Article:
Financial service providers a prime target for Russian and criminal hackers


Finance

From the theft of 26,000 Kiwisaver customers’ data to DDoS attacks on the NZX and two big banks, the Financial Markets Authority is trying to assist the financial sector in fighting back. James Greig asks, is your money next on cyber attackers’ hit list?

Comment: New Zealand’s response to Russia’s war on Ukraine has heightened the risk of cyberattacks on our digital shores – and financial service providers are known to be a prime target.

We’ve already seen an upswing in the size and severity of cyberattacks in recent years: the hacking of a KiwiSaver provider in 2020 and theft of 26,000 of its customers’ information; the NZX going offline for days later that year due to a distributed denial of service (DDoS) attack; and the same happening to two of our big banks’ online services just last year. In some of these cases we, the Financial Markets Authority, worked closely with the entities to respond to the attacks and prioritize customer and investor interests.

Now there’s the very real threat of military cyber campaigns being waged by Russia or its operatives – on top of all the usual malicious actors just trying to make a dishonest buck.

So which of us will be next? Will it be your private details stolen to be traded on the dark web? Or your online accounts made inaccessible?

More to the point, what is your bank, insurer, KiwiSaver provider doing right now to prevent it? Because if there’s one thing that’s almost certain about this year, it’s that cyberattacks will continue.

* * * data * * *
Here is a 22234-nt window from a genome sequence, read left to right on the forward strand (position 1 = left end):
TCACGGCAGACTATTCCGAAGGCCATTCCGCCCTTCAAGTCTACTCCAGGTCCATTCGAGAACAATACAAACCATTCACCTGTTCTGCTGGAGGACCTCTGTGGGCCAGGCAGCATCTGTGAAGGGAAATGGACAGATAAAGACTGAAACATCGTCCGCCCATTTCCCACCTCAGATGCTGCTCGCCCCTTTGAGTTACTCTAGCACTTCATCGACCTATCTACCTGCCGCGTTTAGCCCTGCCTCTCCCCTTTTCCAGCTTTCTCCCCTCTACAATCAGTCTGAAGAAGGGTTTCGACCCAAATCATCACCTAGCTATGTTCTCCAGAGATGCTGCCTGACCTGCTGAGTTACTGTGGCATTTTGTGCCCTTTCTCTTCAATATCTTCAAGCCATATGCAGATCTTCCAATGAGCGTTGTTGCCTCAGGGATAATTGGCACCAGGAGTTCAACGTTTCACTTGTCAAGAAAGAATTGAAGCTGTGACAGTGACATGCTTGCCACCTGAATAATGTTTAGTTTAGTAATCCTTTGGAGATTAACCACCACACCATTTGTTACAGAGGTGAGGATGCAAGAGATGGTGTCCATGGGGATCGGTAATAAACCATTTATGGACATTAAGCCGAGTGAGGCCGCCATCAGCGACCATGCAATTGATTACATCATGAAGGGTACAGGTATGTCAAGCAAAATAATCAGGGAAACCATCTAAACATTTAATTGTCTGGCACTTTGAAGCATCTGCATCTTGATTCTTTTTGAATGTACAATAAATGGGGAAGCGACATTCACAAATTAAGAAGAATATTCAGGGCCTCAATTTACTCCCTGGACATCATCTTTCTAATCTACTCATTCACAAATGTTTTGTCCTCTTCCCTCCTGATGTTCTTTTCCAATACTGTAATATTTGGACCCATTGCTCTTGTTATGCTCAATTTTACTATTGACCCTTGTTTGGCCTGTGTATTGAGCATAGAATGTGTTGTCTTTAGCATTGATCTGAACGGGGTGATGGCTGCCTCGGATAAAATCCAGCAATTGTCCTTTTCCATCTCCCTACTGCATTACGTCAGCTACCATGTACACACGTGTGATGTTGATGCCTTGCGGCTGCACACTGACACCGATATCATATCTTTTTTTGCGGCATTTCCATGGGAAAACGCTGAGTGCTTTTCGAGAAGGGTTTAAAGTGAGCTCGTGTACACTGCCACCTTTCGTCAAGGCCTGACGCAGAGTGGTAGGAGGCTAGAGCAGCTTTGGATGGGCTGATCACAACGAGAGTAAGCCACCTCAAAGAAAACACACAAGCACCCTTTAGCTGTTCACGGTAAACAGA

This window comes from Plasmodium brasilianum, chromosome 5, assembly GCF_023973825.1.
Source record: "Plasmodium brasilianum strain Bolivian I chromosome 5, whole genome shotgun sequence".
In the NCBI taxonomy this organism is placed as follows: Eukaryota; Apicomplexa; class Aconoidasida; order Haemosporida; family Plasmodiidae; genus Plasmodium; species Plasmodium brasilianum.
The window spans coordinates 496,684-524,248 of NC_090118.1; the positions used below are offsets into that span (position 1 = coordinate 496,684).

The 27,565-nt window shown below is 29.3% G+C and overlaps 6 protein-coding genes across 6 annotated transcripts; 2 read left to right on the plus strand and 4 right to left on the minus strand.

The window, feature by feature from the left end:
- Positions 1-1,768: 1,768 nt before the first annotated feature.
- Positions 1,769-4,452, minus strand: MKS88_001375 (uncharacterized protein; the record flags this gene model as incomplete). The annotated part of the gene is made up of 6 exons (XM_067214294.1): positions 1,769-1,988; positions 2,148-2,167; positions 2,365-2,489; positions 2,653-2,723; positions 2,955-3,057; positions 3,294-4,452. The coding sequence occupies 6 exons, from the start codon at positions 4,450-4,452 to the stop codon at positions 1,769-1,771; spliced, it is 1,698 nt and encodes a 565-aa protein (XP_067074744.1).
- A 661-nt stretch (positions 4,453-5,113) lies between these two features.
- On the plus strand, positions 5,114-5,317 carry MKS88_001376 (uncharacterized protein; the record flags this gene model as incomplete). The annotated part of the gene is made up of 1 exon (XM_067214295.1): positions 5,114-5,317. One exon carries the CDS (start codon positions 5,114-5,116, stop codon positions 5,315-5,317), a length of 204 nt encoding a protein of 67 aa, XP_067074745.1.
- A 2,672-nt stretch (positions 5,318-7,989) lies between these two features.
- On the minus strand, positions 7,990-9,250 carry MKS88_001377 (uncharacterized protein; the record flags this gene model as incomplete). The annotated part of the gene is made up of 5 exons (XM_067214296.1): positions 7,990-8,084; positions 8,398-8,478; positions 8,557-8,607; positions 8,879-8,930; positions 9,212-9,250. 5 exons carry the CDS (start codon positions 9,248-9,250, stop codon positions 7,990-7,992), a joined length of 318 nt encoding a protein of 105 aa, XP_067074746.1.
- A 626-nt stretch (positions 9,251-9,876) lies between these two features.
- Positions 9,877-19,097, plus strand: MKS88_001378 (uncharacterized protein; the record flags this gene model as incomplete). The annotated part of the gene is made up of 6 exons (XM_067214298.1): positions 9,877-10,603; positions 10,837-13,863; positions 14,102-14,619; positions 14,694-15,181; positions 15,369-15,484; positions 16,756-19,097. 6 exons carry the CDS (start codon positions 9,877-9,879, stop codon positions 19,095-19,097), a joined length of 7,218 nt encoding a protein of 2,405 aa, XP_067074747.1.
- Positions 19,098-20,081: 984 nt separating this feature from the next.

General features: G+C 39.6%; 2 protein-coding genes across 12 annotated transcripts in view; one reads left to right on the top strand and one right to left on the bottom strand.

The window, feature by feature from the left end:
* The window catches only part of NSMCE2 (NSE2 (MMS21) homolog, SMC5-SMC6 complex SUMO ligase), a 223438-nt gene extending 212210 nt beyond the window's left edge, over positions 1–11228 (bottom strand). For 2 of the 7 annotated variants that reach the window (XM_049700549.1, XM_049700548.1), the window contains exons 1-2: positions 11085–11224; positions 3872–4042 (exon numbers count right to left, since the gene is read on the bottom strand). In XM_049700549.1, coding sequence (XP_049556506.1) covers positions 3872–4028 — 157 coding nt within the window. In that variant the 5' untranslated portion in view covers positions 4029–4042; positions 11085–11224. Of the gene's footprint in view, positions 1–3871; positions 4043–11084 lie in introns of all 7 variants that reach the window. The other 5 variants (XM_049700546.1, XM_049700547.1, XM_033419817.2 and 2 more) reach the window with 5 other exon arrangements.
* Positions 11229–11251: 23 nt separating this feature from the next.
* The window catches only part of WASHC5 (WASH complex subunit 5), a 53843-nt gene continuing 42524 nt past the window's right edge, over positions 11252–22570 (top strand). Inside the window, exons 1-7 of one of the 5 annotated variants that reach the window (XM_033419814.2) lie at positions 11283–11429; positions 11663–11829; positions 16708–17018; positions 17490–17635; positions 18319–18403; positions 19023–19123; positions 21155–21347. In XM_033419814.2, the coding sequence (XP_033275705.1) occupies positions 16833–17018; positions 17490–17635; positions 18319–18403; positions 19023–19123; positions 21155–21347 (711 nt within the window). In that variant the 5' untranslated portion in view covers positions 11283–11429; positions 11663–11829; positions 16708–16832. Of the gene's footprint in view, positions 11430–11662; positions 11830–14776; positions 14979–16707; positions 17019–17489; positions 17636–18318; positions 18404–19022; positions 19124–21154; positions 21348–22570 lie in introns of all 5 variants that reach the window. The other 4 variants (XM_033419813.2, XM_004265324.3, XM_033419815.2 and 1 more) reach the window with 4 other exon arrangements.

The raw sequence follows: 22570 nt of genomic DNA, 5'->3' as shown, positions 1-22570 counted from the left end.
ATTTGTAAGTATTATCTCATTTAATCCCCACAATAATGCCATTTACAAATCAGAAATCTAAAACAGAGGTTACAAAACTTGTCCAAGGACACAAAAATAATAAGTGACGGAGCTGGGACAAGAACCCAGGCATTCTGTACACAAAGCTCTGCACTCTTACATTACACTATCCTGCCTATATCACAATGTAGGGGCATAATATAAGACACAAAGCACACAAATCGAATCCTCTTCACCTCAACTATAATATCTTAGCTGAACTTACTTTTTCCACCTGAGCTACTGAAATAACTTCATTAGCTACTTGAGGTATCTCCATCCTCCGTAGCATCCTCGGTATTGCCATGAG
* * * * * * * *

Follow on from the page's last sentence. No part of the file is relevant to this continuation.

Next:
We need only look to recent statistics to know they are not going away.

Finances a popular target

In just the first quarter of this year, 167 cyber incidents affecting New Zealand organizations were reported to CERT NZ, of which over half had targeted the finance and insurance sector alone.

These attacks do not just harm organizations and their customers, they also erode consumer trust and confidence in our financial services.

It’s unfortunate, but a reality of the modern commercial landscape, that while technology has made financial transactions faster and more accessible, it’s also created new risks.

Such a threat to our collective financial wellbeing demands a commensurate response by the companies, big and small, who are entrusted with our wealth.

That’s why the Financial Markets Authority has just released an information sheet to help the financial sector be more resilient to cyberattacks. It’s our role to ensure the sector meets the minimum standards of their licenses when it comes to having IT systems that are secure and reliable, and the information sheet makes it clear what’s expected of them.

Bare minimum security

Just as your contents insurer expects you to have locks on your doors, the FMA also has minimum expectations of financial service providers and their cyber security. These include systems and controls that ensure their security is appropriate to the size and nature of their business.

For example, no matter how many customers an entity has, they should ideally have what’s called a “Grandfather-Father-Son” backup strategy, where data is stored in cycles, typically monthly-weekly-daily (hence the name).